UK & World News
Swimmer Diana Nyad Reaches Florida From Cuba
Diana Nyad, 64, has become the first person to swim the treacherous Florida Straits without a shark cage, flippers or a wetsuit.
With her lips and tongue swollen and looking dazed and sunburned from three days in the water, the US endurance swimmer fulfilled her dream when she reached land on a Florida beach in what was her fifth and final attempt to swim the 110 miles (177km) from Cuba to Florida.
Ms Nyad, who wore a silicone mask and rubber booties to protect her from jellyfish stings during the attempt, was welcomed by a small flotilla of cheering supporters as she approached Key West after the gruelling swim.
Her epic journey began on Saturday morning when she jumped from the seawall of the Hemingway Marina into the warm waters off Havana. She rested only occasionally for food and drink.
According to her support team she became very cold last night so they decided not to stop her in the hope that continuing to swim would keep her warm.
She tried to swim the Strait three times in 2011 and 2012 and once in 1978. Her last attempt ended amid boat trouble, storms, unfavourable currents and jellyfish stings that left her face puffy and swollen.
This time she wore a full-body suit, gloves, booties and a mask at night, when jellyfish rise to the surface. Before the swim, she said the kit would slow her down, but would nevertheless be effective.
Her accompanying support team used equipment that generated an electrical field around her to keep any hungry sharks away. Another boat dragged a line in front of her to ensure she swam on course.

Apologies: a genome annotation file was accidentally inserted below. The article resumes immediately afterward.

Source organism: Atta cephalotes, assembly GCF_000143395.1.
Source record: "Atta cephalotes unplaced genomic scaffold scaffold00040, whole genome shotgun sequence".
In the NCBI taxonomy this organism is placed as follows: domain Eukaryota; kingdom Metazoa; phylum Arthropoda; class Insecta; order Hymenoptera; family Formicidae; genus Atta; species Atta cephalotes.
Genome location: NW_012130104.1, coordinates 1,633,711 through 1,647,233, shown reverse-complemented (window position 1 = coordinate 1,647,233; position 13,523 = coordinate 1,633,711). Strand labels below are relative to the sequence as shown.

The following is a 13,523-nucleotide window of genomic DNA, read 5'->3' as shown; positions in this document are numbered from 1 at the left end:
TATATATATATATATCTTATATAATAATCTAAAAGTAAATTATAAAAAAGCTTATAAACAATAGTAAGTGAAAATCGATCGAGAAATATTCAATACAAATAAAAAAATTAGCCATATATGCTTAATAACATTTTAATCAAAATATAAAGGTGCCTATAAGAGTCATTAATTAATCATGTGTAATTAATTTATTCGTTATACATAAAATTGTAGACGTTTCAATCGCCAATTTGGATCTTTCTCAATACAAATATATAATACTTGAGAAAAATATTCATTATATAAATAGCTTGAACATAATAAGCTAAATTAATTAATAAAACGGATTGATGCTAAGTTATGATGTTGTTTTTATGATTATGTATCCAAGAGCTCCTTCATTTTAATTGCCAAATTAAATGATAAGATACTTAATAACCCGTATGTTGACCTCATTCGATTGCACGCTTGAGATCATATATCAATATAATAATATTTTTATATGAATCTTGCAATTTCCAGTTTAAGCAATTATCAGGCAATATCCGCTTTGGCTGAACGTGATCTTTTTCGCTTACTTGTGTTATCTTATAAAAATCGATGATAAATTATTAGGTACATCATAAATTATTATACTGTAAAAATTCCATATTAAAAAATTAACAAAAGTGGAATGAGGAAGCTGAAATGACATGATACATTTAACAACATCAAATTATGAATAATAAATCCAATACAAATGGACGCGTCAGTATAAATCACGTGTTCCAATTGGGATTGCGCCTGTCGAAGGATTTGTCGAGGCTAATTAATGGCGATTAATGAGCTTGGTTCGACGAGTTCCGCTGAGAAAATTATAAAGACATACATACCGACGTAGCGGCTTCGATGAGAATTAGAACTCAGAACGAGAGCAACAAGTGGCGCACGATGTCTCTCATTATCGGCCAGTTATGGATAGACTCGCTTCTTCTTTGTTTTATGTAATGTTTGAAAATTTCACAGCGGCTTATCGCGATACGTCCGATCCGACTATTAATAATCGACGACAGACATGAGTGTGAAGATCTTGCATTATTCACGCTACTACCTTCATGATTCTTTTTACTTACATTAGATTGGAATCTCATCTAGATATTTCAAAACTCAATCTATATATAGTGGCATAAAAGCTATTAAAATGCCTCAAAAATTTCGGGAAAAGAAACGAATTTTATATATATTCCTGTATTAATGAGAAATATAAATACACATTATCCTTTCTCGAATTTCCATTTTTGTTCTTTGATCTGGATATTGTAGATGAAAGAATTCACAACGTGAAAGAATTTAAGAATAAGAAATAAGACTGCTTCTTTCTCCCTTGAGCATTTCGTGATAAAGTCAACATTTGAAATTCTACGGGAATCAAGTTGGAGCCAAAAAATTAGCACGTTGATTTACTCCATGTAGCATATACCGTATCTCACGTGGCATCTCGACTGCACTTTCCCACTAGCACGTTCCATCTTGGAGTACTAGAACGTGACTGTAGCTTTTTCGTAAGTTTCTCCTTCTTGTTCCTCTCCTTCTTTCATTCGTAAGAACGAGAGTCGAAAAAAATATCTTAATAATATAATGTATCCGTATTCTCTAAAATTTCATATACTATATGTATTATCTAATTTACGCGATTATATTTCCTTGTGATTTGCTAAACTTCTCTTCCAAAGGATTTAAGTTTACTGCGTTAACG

Doctors travelling with Ms Nyad were worried about her slurred speech and her breathing, but they did not intervene, according to her website.
Australian Susie Maroney successfully swam the Strait in 1997 with a shark cage, which besides protection from the predators, has a drafting effect that helps pull a swimmer along.
In 2012, Australian Penny Palfrey swam 79 miles toward Florida without a cage before strong currents forced her to abandon the attempt.
This June, her countrywoman Chloe McCardel swam for 11 hours and 14 miles before she had to stop due to nasty jellyfish stings.
In 1978, Walter Poenisch, an Ohio baker, claimed to have made the swim using flippers and a snorkel. But critics said his claim could not be verified.
Nyad first came to national attention in 1975 when she swam the 28 miles around the island of Manhattan in just under eight hours. In 1979 she swam the 102 miles from North Bimini, Bahamas, to Juno Beach, Florida, in 27.5 hours.
She is also an author of three books, a motivational speaker and has been a reporter and commentator for NPR.